Fewer stoned at work

Last updated 12:17 13/03/2014

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A lower percentage of New Zealanders tested at work last year were found with traces of illegal drugs in their system.

Private drug testing company New Zealand Drug Detection Agency (NZDDA) conducted 81,410 tests for drugs in New Zealand workplaces during 2013, with 5.5 per cent returning a non-negative test.

This was down on 6.4 per cent in 2012 when 68,346 tests were done.

A non-negative test means a drug was found in the person's urine and still had to be confirmed by an accredited laboratory for confirmation testing.

The most commonly detected drug was cannabis, with 71 per cent of all non-negative tests indicating its presence.

NZDDA chief executive Chris Hilson said it was pleasing to see a drop in the number of non-negative results.

"We believe this can be attributed to a number of factors including an increase in employee awareness regarding the dangers of drug and alcohol use in the workplace, and also understanding the potential for serious or fatal accidents," Hilson said.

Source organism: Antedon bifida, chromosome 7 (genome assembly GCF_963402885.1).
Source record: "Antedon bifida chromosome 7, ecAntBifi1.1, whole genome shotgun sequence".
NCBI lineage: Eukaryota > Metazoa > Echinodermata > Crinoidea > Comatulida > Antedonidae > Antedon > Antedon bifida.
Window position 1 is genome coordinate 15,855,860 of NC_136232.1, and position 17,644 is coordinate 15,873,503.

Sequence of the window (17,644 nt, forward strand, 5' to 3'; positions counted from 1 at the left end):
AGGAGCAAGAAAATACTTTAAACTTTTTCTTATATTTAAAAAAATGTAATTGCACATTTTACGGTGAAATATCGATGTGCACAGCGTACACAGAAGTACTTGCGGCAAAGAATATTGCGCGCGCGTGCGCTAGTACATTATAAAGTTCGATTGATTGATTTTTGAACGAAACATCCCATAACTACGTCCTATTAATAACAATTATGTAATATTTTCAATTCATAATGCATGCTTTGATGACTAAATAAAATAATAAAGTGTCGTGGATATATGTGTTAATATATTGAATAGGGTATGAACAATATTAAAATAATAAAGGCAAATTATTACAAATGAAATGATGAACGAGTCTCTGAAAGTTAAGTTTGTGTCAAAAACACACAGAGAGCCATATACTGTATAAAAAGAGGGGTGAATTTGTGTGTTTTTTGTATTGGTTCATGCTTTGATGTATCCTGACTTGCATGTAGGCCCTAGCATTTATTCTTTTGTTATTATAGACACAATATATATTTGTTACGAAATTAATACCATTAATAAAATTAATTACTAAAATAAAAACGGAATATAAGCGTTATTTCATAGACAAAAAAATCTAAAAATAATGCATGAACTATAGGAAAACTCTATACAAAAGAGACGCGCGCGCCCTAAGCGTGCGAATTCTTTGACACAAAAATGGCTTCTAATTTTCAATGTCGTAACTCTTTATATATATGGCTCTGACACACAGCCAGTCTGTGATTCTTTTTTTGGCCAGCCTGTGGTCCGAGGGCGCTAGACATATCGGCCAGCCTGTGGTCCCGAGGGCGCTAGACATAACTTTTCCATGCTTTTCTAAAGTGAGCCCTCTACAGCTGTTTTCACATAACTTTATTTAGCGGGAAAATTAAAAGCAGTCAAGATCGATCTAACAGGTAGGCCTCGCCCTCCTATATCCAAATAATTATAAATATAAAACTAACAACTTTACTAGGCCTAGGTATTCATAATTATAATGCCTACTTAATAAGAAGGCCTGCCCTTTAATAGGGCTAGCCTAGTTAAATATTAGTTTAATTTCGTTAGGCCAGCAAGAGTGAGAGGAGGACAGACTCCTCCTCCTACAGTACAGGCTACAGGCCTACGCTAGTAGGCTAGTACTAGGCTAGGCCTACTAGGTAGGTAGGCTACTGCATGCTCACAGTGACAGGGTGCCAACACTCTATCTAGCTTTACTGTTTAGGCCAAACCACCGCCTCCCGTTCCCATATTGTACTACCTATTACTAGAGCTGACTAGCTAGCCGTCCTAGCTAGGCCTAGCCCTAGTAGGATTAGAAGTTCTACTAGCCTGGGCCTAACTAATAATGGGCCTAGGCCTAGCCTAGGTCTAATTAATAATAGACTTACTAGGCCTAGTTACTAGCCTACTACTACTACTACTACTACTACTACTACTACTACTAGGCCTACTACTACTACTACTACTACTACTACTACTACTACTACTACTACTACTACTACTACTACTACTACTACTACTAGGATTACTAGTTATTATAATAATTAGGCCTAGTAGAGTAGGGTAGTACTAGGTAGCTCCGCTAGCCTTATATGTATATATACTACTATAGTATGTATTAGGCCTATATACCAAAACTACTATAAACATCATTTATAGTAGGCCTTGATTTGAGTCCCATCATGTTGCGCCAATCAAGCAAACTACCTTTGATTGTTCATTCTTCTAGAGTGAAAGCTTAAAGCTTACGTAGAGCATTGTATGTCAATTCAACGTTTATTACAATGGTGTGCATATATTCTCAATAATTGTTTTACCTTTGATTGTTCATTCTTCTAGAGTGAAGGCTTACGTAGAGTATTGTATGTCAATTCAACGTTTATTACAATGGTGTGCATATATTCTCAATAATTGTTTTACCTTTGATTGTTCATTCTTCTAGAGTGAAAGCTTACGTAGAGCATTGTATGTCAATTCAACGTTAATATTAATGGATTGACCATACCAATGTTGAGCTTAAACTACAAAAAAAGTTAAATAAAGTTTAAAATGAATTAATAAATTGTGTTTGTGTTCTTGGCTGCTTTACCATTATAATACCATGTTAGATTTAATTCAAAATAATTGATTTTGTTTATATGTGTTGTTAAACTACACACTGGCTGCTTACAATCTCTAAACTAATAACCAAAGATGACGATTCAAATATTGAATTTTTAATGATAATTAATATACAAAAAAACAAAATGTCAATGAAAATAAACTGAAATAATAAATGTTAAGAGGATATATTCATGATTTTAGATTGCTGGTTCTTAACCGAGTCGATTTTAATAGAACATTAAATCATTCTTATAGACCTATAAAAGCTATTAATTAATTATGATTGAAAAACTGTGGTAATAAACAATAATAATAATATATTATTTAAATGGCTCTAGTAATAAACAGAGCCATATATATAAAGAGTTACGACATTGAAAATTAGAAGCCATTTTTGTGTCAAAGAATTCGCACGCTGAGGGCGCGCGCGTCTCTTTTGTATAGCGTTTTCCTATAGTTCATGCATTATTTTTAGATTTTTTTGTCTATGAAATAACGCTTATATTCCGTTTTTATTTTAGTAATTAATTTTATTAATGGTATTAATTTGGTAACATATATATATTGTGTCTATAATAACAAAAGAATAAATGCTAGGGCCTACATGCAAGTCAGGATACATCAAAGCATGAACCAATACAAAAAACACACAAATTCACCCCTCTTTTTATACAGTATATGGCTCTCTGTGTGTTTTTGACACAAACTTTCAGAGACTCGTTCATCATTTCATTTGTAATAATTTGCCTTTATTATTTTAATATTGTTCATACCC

"Also more random testing is a major deterrent factor within the workplace."

Cannabis was detected most frequently in "traditional" cannabis-growing areas such as Northland, Waikato, Bay of Plenty and the North Island's East Cape, Hilson said.

Synthetic cannabis was tested for, for the first time this year.

More than 12,000 tests were carried out for the drug, but it accounted for only 3.3 per cent of all non-negative tests.

Two of the more safety-sensitive industries, construction and forestry, saw decreases in non-negative test results in 2013 compared to 2012, returning 14 per cent and 8 per cent respectively.

Mining saw a slight increase in non-negative tests but remained relatively low at 4 per cent of all tests done.

However, it did have the highest rate of synthetic cannabis use of any industry, with 10 per cent of all non-negative tests in mining indicating a presence of the drug.

Those three industries all increased the number of tests they conducted, as did some of the more "white-collar" industries, Hilson said

"Not only are employers in safety-sensitive industries increasing their workplace drug and alcohol testing, but also more white-collar employers are carrying out testing for drugs and alcohol.

"Whether you're in the forestry industry, run a transport business, or in the financial sector, it's vital for your organisation that your employees are working unimpaired and without risk."

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